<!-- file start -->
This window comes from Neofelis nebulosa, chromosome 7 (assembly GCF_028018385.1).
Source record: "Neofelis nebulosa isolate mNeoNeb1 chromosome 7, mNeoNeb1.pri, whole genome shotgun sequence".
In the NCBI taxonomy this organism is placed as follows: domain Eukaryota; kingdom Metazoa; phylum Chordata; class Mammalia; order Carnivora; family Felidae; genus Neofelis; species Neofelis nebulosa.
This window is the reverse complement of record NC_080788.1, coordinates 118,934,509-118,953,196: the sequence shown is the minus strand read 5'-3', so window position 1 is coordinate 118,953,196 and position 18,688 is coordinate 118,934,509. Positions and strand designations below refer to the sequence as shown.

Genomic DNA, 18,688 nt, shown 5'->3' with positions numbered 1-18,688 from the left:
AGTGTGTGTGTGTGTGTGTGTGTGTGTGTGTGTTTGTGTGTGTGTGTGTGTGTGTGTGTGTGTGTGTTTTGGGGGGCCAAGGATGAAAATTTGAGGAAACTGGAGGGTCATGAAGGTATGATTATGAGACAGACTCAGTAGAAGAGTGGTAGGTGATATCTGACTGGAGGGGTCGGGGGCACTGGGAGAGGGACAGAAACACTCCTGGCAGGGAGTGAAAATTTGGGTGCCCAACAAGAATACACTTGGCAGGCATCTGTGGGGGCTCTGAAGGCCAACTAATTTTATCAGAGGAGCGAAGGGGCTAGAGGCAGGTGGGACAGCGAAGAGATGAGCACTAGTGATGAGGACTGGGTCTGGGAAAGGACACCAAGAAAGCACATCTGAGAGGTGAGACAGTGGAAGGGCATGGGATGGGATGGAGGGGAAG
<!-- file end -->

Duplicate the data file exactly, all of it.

This window comes from Neofelis nebulosa, chromosome 7 (assembly GCF_028018385.1).
Source record: "Neofelis nebulosa isolate mNeoNeb1 chromosome 7, mNeoNeb1.pri, whole genome shotgun sequence".
In the NCBI taxonomy this organism is placed as follows: domain Eukaryota; kingdom Metazoa; phylum Chordata; class Mammalia; order Carnivora; family Felidae; genus Neofelis; species Neofelis nebulosa.
This window is the reverse complement of record NC_080788.1, coordinates 118,934,509-118,953,196: the sequence shown is the minus strand read 5'-3', so window position 1 is coordinate 118,953,196 and position 18,688 is coordinate 118,934,509. Positions and strand designations below refer to the sequence as shown.

Genomic DNA, 18,688 nt, shown 5'->3' with positions numbered 1-18,688 from the left:
AGTGTGTGTGTGTGTGTGTGTGTGTGTGTGTGTTTGTGTGTGTGTGTGTGTGTGTGTGTGTGTGTGTTTTGGGGGGCCAAGGATGAAAATTTGAGGAAACTGGAGGGTCATGAAGGTATGATTATGAGACAGACTCAGTAGAAGAGTGGTAGGTGATATCTGACTGGAGGGGTCGGGGGCACTGGGAGAGGGACAGAAACACTCCTGGCAGGGAGTGAAAATTTGGGTGCCCAACAAGAATACACTTGGCAGGCATCTGTGGGGGCTCTGAAGGCCAACTAATTTTATCAGAGGAGCGAAGGGGCTAGAGGCAGGTGGGACAGCGAAGAGATGAGCACTAGTGATGAGGACTGGGTCTGGGAAAGGACACCAAGAAAGCACATCTGAGAGGTGAGACAGTGGAAGGGCATGGGATGGGATGGAGGGGAAG